NRI Pulse

College App

How to use demonstrated interest to your benefit


If you’ve read about tactics for improving your odds at college admissions, you may have heard the phrase “demonstrated interest.” What “demonstrated interest” means is your level of engagement and sincerity when researching and interacting with a school you may apply to. A school’s representatives specifically watch for this, as they are trying to gauge a prospect’s likelihood of actually enrolling if accepted. There are several ways to capitalize on demonstrated interest, and multiple opportunities.

The first thing that you can do to stand out from the typical flurry of admissions is to apply early. In addition to the normal window of time for admissions, there’s also an early-application period. Part of this window includes Early Decision and Early Action. When one applies for Early Decision, this automatically means that you will accept and enroll should admission be offered to you. This is very telling, as you are essentially assuring a particular school that they are your first choice. Early Action is non-binding, meaning you are not committed to a particular college by applying early.

Another way to demonstrate your interest is to tour the university; this may sound obvious, but it’s not always practical when a school is across the country, or perhaps across the globe. Visiting a campus and picturing yourself there is an investment of time on your part, which brings me to the next point.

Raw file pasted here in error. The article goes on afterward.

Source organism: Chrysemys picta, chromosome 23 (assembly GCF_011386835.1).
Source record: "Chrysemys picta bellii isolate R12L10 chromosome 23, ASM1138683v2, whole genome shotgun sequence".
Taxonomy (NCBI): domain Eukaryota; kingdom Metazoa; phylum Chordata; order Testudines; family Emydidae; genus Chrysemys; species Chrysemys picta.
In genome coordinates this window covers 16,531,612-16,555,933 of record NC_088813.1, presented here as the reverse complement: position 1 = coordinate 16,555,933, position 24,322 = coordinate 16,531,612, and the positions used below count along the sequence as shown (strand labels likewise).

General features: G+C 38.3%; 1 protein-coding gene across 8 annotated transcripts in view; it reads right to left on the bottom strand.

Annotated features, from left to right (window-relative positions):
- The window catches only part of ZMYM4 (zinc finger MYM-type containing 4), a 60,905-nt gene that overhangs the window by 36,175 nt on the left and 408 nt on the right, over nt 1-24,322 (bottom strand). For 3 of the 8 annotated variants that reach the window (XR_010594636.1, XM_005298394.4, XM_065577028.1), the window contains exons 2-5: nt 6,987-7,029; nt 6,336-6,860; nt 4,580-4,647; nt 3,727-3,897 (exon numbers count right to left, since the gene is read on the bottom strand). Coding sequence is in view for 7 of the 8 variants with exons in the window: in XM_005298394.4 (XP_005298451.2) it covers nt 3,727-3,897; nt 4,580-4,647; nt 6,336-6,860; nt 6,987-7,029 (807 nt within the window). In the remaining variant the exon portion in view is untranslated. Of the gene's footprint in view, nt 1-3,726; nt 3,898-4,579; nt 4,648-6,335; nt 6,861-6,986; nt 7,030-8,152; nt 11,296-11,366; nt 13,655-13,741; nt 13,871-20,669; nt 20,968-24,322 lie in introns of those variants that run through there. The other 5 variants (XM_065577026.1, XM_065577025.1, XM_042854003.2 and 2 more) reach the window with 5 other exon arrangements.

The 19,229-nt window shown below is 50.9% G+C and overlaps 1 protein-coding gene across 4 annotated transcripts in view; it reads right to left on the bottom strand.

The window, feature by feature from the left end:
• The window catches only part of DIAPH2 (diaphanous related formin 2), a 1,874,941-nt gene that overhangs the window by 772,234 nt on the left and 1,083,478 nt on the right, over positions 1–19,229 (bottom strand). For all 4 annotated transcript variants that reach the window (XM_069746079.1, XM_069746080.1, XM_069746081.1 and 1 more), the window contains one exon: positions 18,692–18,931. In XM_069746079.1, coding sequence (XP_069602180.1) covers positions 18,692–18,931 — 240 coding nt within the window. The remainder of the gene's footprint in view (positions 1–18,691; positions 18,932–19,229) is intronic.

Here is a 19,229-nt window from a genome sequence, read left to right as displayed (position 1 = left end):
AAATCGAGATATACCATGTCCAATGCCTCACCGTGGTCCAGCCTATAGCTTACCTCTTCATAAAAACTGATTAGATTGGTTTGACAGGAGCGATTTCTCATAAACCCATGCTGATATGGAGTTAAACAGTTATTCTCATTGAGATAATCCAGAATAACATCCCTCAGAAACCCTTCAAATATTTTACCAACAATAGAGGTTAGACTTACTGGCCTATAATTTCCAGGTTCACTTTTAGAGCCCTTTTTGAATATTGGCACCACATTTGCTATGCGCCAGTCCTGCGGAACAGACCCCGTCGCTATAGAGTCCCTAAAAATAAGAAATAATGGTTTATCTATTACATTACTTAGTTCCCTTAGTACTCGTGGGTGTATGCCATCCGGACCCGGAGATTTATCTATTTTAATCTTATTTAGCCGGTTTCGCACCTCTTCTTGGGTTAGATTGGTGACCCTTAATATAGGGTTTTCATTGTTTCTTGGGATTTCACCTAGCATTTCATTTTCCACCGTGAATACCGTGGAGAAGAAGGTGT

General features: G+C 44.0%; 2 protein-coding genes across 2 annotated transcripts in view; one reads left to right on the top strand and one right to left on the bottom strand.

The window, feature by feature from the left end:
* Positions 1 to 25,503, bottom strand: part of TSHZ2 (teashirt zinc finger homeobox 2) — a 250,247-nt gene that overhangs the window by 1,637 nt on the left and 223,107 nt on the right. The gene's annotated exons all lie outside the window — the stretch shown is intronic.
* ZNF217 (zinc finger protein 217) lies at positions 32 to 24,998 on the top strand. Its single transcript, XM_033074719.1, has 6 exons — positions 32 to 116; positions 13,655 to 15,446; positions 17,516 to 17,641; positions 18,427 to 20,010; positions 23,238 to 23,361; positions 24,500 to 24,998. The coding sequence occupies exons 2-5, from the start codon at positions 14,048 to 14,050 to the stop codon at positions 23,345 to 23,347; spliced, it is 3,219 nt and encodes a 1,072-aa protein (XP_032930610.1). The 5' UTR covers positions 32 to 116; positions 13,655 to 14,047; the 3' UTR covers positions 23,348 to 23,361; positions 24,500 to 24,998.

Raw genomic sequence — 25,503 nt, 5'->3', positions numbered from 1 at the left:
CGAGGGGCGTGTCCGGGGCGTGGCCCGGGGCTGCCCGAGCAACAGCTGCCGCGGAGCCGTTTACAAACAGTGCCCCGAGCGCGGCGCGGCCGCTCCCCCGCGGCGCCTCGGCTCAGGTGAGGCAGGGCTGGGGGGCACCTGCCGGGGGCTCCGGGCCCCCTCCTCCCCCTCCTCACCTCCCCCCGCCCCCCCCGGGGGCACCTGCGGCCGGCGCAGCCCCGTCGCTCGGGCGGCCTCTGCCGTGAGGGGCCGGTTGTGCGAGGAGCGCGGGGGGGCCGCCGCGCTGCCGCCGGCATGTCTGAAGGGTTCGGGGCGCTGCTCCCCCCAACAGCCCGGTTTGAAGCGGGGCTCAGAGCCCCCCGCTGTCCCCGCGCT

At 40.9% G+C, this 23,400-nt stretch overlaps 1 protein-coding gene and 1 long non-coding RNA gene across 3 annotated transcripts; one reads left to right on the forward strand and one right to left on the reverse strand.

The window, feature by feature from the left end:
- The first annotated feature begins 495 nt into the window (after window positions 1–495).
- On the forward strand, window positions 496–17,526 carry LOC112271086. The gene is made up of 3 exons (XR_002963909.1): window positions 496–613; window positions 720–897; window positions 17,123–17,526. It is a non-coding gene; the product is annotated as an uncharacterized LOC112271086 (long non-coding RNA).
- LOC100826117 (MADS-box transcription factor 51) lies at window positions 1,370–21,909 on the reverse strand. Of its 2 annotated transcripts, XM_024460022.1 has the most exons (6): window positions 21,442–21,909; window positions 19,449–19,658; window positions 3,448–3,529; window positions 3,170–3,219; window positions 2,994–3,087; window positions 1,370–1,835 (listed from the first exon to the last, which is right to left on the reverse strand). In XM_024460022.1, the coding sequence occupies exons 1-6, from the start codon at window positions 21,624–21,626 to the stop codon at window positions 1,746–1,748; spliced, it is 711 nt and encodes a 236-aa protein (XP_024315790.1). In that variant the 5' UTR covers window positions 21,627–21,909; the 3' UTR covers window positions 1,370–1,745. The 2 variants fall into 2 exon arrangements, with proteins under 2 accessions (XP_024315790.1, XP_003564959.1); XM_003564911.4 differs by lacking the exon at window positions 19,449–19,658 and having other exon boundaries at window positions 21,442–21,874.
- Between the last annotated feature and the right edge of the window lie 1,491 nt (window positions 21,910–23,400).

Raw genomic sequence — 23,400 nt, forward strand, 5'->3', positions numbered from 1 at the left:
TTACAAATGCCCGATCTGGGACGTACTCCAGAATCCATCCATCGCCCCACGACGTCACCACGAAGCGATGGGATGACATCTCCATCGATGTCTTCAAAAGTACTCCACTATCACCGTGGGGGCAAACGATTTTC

When an appealing school is not within easy traveling distance and you can only devote yourself to visiting your top institutions, something you can do is attend a local college fair or information session. Most schools, if not all, hold various events throughout the country and the school year. Seeking out a particular school at a fair shows the representatives that you have planned to speak to them.

One other thing you can do to make yourself visible and memorable to a school representative or admissions officer is to engage with them in conversation. While they are certainly able to answer your generic questions about their course offerings, their campus, their local community, etc., they will gladly answer your more personalized questions regarding how a particular program may be a good fit for you, or any other questions you may have regarding their school and how you would do well there.

Each of these tactics will help you stand out to the representatives and admissions officers. Your biggest advantage is to be memorable. Consider that officers read application essays for between 8-10 hours per day during application season; set yourself apart from the paper.

About the author: Kristen Moon is an independent college counselor and founder of Moon Prep provides one-on-one coaching services catered to university admissions. They guide students through the entire application process including: completing applications, personal statements, supplemental essays, student resumes, scholarships, and financial aid. Their specialty lies in the Ivy League, direct medical programs (BS/MD), and highly competitive universities.

Related posts

Dispelling The 10 Myths About Studying Abroad In The US


6 steps to finding scholarships


5 tips for writing a strong personal statement


Leave a Comment